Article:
Posing in front of their Saturn V launch vehicle as it rolls down the crawlerway to the launch pad: Lunar Module Pilot Edgar Mitchell, Commander Alan Shepard, Command Module Pilot Stuart Roosa.
Crew breakfast. Seated around the table starting from front left: LMP Ed Mitchell, Chief of Astronaut Office Tom Stafford, CMP Stu Roosa, CDR Al Shepard (farthest on the right), Chief of Flight Crew Operations Deke Slayton, backup LMP Joe Engle and backup CMP Ron Evans.
A pensive Al Shepard during suiting up.
Stu Roosa relaxes in one of the leather recliners in suiting up room. One of the portable oxygen packs they will use later is seen behind him.
Ed Mitchell converses with two ILC suit technicians.
Crew walks out of the suiting up facility and towards the Astro Van to transport them to the launch pad. In the small cheering crowd behind the picket fence is movie star Kirk Douglas.
Part of the ritual of boarding the spacecraft was the exchange of gag gifts. Pad Leader Guenther Wendt received a helmet that read' COL GUENTHER KLINK', a reference both to Wendt's World War 2 military service in the German Air Force and the contemporary U.S. TV show 'Hogan's Heroes', a comedy set in a German prisoner-of-war camp. Wendt's equally cheeky response was to offer Shepard a walking stick with the label "LUNAR EXPLORER SUPPORT EQUIPMENT", a reference to Shepard being the oldest astronaut to date at 47.
This is Kennedy Launch Control at T-minus 1 hour, 30 minutes and counting. Now 90 minutes away from the Apollo 14 lift-off. All aspects of the countdown still running smoothly at this time. In fact, a number of non-time critical items have been accomplished well ahead of their prescribed time in the countdown. We're essentially ahead in the count with all going well. At the white room level, the closeout crew now has completed purging the cabin, bringing it to the proper environment and they are just doing the finishing touches on placing the boost protector cover on the hatch. All aspects going well with the count. Other work in process during this period is spacecraft commander Alan Shepard now has come back on line with the Spacecraft Test Conductor and is securing from this rather extensive Emergency Detection System checks that had been in progress. Now, here in the firing room, we're performing some special tests of the flight computer. We're running it through a 'prepare to launch' mode, exercising the flight computer to ensure that it will, in fact, operate satisfactorily in flight. Houston flight is standing by at this time to send some commands to the launch vehicle. This will be coming up in a few minutes. This is Mitch, the Flight Director in Houston has the capability of sending commands to the vehicle in flight. We want to check this at this point to be sure that the Houston commands actually will get through to the vehicle and that it is verified. We're at 1 hour, 28 minutes, 29 seconds and counting. This is Kennedy Launch Control.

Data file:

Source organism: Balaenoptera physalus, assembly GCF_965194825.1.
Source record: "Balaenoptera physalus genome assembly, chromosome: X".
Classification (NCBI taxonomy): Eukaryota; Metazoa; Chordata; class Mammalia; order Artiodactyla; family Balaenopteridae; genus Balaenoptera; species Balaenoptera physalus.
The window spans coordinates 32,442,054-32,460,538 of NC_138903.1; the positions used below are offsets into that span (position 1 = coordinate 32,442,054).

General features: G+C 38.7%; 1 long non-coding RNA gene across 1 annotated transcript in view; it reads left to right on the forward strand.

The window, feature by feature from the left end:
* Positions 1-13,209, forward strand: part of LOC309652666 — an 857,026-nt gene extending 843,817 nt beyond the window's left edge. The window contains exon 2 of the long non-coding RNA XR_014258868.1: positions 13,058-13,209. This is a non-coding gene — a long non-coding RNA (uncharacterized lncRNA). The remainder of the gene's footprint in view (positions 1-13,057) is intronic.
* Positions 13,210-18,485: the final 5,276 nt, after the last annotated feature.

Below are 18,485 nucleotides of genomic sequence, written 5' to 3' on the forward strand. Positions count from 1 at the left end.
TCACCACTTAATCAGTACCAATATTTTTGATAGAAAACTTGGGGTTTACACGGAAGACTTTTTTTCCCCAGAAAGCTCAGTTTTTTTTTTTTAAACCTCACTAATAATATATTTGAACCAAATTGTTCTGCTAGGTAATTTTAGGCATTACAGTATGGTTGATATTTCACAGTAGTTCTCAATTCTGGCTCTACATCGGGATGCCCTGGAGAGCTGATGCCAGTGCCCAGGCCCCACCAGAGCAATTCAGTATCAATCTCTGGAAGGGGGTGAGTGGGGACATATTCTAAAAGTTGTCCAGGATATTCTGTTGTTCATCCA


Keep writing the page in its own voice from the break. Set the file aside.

Command Module Main Display Console and ancillary panels, from the SA-510 (Apollo 15) Flight Manual. (Click image for a larger version.)
This console is very similar, though not identical, to the console in the Apollo 14 Command Module. Other diagrams of the Apollo spacecraft are available from the Diagram page of the NASA History Website
At first glance, the number of displays, dials, and switches makes the console appear to be overwhelming. On closer inspection, it might appear to be less than a prime example of ergometric excellence. However, anyone familiar with the CSM systems would soon feel quite comfortable with it.
This is Kennedy Launch Control at T-minus 1 hour, 23 minutes and counting. All still proceeding very smoothly with the Apollo 14 count at this time. Astronaut Alan Shepard aboard the Apollo 14 spacecraft now busy with the start of some extensive guidance and command checks that will be in progress for the next 10 or 15 minutes or so. This starts with checks of stabilization and control system of the spacecraft and also checks out the various guidance controls on board. T-minus 1 hour, 22 minutes, 29 seconds and counting; and this is Kennedy Launch Control.
Apollo Saturn V stack.